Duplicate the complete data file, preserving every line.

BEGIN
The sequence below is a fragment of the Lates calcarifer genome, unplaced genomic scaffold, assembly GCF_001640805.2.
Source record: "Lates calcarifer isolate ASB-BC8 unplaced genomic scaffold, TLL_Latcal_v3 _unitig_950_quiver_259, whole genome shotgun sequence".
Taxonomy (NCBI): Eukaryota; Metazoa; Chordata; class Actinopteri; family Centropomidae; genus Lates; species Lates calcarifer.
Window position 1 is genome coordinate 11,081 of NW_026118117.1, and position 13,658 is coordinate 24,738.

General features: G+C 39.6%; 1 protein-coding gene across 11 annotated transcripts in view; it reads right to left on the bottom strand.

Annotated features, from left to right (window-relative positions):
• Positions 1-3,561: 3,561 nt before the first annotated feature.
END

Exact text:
The sequence below is a fragment of the Lates calcarifer genome, unplaced genomic scaffold, assembly GCF_001640805.2.
Source record: "Lates calcarifer isolate ASB-BC8 unplaced genomic scaffold, TLL_Latcal_v3 _unitig_950_quiver_259, whole genome shotgun sequence".
Taxonomy (NCBI): Eukaryota; Metazoa; Chordata; class Actinopteri; family Centropomidae; genus Lates; species Lates calcarifer.
Window position 1 is genome coordinate 11,081 of NW_026118117.1, and position 13,658 is coordinate 24,738.

General features: G+C 39.6%; 1 protein-coding gene across 11 annotated transcripts in view; it reads right to left on the bottom strand.

Annotated features, from left to right (window-relative positions):
• Positions 1-3,561: 3,561 nt before the first annotated feature.